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Would Your Employees Promote Your Company?

Data Reveal Most Information Workers Don't Love Their Own Products

By Published on . 2

Josh Bernoff
Josh Bernoff

A recent Advertising Age article revealed that more and more companies are now putting actual staff front and center in their advertising. Could your company do this? Probably not, if your staff are like those in Forrester's recent surveys of knowledge workers.

In a report published today, Forrester Research examined the question of employees advocating for their companies. We surveyed 5,519 information workers across the U.S. and Europe, using a variation on the Net Promoter methodology that asks, on a 10-point scale, "How likely are you to recommend your company's products or services to a friend or family member?" As in Net Promoter, we count people as promoters if they rate this a 9 or 10, neutral if they rate it a 7 or 8, and detractors for 0 through 6. The results are surprisingly negative. For example:

  • 49% of information workers are detractors for their company, and only 27% were promoters. That's a net score (promoters minus detractors) of -23%. Surprisingly, this doesn't vary much with age, income, or size of company.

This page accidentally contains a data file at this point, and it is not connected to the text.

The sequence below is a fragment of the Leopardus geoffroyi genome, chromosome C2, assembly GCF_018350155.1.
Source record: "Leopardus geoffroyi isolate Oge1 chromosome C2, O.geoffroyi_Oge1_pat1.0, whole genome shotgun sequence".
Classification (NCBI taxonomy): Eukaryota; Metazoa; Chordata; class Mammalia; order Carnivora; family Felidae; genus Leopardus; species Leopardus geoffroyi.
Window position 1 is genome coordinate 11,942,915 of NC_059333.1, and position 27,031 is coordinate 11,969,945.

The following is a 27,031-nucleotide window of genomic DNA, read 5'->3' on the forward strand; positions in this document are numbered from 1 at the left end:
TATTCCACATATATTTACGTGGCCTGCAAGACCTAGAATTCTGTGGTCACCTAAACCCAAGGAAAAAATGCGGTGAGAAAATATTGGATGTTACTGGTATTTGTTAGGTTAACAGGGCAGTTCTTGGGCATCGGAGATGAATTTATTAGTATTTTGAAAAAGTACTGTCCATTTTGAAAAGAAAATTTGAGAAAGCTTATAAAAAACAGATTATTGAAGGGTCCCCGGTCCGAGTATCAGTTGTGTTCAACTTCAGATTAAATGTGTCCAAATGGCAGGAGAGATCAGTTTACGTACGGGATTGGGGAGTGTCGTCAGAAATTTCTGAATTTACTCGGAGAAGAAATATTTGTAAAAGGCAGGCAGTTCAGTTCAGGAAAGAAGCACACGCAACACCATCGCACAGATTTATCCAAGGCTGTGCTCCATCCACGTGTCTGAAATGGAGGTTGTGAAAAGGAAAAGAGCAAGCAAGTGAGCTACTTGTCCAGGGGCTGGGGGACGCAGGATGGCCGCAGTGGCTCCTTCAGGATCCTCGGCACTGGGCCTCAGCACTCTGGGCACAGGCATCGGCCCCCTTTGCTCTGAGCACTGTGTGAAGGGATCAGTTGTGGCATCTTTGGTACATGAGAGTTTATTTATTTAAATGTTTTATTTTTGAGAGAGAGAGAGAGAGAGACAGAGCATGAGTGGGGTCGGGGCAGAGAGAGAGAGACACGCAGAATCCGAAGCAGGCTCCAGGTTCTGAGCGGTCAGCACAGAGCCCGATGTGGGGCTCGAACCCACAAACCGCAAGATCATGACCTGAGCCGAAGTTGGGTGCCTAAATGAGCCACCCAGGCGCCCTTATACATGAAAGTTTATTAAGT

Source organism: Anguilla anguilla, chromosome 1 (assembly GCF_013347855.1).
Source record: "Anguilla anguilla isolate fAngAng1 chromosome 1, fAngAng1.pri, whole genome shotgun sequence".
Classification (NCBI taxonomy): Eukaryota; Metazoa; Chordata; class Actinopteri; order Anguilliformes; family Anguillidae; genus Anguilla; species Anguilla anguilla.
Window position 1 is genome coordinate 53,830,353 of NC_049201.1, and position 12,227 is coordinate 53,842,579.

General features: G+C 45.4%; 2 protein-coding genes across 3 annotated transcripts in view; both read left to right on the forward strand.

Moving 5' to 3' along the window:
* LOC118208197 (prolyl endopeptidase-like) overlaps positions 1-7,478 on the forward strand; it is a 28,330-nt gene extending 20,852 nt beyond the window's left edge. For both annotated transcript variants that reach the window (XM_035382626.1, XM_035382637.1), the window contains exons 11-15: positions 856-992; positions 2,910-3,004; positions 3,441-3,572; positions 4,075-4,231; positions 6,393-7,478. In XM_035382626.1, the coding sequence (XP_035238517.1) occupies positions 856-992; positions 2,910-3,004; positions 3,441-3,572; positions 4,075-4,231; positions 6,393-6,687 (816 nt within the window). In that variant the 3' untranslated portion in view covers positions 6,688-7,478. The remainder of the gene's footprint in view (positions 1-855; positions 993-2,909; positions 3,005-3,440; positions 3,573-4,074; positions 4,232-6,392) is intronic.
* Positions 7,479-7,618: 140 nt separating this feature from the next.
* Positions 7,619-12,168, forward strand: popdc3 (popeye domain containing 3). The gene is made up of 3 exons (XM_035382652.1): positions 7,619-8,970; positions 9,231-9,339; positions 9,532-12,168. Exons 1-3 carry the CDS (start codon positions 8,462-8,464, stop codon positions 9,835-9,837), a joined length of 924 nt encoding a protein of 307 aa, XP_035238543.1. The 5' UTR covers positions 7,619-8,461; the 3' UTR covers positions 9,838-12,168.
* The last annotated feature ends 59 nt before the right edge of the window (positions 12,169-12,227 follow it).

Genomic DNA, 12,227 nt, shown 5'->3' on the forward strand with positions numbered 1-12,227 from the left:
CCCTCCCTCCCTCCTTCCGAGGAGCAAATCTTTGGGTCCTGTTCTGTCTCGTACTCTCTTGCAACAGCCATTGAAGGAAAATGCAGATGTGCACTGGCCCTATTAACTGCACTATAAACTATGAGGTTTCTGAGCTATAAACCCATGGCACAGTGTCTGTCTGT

• Directors, VPs, and executives are net promoters, but individual workers and managers/supervisors are net detractors.
  • Among U.S. workers, the best scores are in design, HR, and the ever-optimistic sales department. With a net score of -10%, marketers are actually more likely to be detractors than promoters for their own products. And customer service workers are among the most likely to be detractors. When your call center staff don't believe in your company, you're ripe for your own Maytag moment.
  • In case you're wondering if you should allow employees onto social networks (and trust me, you can't stop them), try this fact on: workers who use social media are among the most positive. 48% would strongly recommend a company's products and services and only 22% were detractors, for a net score of 26% -- among the highest of the groups we surveyed.
What should you do? Well, you could squeeze more work out of people, tell them exactly what to do and punish them when they don't do it, and block their access to technology. This might boost short-term profits and make you feel like you're in charge. In a recession, they probably won't quit. But they sure won't be spreading joy to your customers.

Or you could spread an internal reputation that customer problem-solvers will be encouraged and highlight the workers who do it. You could empower people. Then the ideas will be coming from your staff instead of just from you. And maybe they'll be happy. You could put them in your TV commercials, get them tweeting about your products, and generating customer advocates with their enthusiasm. That's hard to do, but it's worth it.

ABOUT THE AUTHOR
Josh Bernoff is Senior Vice President, Idea Development at Forrester Research and the co-author of "Empowered: Unleash Your Employees, Energize Your Customers, and Transform Your Business," a management book that teaches you how to transform your business by empowering employees to solve customer problems. He blogs at blogs.forrester.com/groundswell.
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